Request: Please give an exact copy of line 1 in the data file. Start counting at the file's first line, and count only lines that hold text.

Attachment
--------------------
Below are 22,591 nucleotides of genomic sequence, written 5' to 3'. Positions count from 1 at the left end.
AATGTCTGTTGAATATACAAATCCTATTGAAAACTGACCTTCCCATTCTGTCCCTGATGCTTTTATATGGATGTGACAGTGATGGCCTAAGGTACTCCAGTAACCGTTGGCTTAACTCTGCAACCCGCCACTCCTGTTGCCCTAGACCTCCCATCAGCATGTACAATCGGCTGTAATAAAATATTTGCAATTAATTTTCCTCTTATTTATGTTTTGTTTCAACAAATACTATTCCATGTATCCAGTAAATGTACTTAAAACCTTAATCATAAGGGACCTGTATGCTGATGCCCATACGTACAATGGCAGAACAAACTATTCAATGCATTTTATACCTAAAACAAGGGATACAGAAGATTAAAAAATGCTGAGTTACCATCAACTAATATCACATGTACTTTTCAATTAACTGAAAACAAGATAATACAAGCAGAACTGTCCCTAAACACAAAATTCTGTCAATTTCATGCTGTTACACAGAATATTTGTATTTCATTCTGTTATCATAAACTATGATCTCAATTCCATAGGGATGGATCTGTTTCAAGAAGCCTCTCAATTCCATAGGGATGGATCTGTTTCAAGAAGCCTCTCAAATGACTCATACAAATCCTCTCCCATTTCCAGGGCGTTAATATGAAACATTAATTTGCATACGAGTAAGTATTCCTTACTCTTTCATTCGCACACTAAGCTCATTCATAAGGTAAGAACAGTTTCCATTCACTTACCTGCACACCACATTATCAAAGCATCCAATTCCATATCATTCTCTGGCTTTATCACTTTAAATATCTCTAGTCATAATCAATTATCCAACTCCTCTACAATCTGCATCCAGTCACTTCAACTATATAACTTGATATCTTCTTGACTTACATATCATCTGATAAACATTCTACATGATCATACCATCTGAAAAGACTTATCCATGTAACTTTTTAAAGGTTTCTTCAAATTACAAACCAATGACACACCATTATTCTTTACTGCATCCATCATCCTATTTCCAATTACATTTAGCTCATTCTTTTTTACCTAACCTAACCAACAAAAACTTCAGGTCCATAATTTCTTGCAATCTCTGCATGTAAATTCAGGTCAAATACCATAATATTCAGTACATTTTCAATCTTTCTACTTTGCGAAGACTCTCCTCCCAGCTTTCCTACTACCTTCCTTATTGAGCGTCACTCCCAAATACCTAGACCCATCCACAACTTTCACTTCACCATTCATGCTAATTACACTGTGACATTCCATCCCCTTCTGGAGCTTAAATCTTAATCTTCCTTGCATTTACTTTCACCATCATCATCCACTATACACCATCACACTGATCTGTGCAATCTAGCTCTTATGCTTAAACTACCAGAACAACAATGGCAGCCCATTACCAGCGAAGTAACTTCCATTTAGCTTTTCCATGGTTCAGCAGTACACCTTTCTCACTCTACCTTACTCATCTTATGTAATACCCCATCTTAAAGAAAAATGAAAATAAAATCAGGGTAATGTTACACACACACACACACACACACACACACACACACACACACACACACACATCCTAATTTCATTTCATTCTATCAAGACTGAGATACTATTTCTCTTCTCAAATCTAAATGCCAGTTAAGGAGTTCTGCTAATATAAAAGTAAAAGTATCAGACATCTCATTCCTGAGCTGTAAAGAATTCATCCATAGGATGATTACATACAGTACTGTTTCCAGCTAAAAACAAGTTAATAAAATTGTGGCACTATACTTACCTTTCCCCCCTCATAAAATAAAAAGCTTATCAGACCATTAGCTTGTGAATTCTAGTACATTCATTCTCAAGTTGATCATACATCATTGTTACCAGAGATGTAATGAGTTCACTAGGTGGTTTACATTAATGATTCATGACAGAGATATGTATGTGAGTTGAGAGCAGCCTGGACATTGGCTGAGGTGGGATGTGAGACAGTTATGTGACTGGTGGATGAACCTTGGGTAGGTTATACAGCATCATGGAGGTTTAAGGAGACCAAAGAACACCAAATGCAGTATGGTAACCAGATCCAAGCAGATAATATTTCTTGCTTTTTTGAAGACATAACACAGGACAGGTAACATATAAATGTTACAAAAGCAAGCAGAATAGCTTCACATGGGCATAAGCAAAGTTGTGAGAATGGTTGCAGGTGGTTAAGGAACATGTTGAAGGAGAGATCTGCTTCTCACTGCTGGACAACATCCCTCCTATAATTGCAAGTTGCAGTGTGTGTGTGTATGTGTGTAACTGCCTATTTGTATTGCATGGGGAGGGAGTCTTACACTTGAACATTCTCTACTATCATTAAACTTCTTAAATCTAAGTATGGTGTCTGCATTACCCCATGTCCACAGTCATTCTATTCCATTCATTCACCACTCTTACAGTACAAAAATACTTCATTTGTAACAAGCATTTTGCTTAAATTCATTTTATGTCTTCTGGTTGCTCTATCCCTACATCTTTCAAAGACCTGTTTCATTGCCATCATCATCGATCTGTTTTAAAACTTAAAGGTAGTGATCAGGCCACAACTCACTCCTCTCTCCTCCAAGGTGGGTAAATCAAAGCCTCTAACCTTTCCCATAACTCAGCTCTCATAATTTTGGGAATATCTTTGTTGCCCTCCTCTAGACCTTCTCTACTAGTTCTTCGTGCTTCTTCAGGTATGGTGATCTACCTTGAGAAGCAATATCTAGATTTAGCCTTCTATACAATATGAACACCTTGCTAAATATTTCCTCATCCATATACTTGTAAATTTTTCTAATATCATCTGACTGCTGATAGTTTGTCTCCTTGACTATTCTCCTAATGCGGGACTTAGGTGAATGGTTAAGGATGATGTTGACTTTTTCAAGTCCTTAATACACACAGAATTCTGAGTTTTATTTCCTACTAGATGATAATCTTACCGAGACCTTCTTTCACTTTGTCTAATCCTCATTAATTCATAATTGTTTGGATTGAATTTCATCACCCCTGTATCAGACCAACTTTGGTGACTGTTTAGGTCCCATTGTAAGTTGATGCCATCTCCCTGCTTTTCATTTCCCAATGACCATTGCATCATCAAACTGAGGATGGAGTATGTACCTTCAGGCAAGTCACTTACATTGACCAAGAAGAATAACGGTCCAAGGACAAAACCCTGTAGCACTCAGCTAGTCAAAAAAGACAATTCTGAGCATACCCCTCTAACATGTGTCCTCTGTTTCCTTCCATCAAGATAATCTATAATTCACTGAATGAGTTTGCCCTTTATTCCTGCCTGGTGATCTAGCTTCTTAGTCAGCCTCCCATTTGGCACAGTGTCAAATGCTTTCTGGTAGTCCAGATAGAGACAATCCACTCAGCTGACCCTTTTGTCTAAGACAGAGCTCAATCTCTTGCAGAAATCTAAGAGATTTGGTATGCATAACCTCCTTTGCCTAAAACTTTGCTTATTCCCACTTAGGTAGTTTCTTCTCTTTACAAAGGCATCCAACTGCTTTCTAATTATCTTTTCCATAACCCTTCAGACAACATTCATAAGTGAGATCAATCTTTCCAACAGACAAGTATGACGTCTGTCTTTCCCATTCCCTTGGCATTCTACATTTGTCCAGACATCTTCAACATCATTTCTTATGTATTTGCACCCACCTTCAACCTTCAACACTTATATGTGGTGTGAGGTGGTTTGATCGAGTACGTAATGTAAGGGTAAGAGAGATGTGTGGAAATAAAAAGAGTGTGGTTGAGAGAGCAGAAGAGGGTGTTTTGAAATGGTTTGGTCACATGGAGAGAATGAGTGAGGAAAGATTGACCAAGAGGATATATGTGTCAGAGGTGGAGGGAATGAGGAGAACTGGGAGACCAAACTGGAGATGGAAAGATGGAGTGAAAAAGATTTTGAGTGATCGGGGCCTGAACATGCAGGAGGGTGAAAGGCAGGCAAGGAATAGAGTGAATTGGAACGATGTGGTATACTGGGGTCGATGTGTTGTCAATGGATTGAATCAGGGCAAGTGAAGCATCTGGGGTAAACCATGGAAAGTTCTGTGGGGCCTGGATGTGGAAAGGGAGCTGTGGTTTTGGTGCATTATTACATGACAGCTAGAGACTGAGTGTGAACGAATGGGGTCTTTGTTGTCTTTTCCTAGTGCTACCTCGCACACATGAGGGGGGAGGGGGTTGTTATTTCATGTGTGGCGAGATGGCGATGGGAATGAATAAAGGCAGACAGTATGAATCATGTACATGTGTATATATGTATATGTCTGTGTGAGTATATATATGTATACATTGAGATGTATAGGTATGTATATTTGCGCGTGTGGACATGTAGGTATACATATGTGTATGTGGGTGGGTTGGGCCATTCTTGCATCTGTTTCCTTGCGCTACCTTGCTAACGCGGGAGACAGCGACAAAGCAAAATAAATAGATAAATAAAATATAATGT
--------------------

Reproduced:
Below are 22,591 nucleotides of genomic sequence, written 5' to 3'. Positions count from 1 at the left end.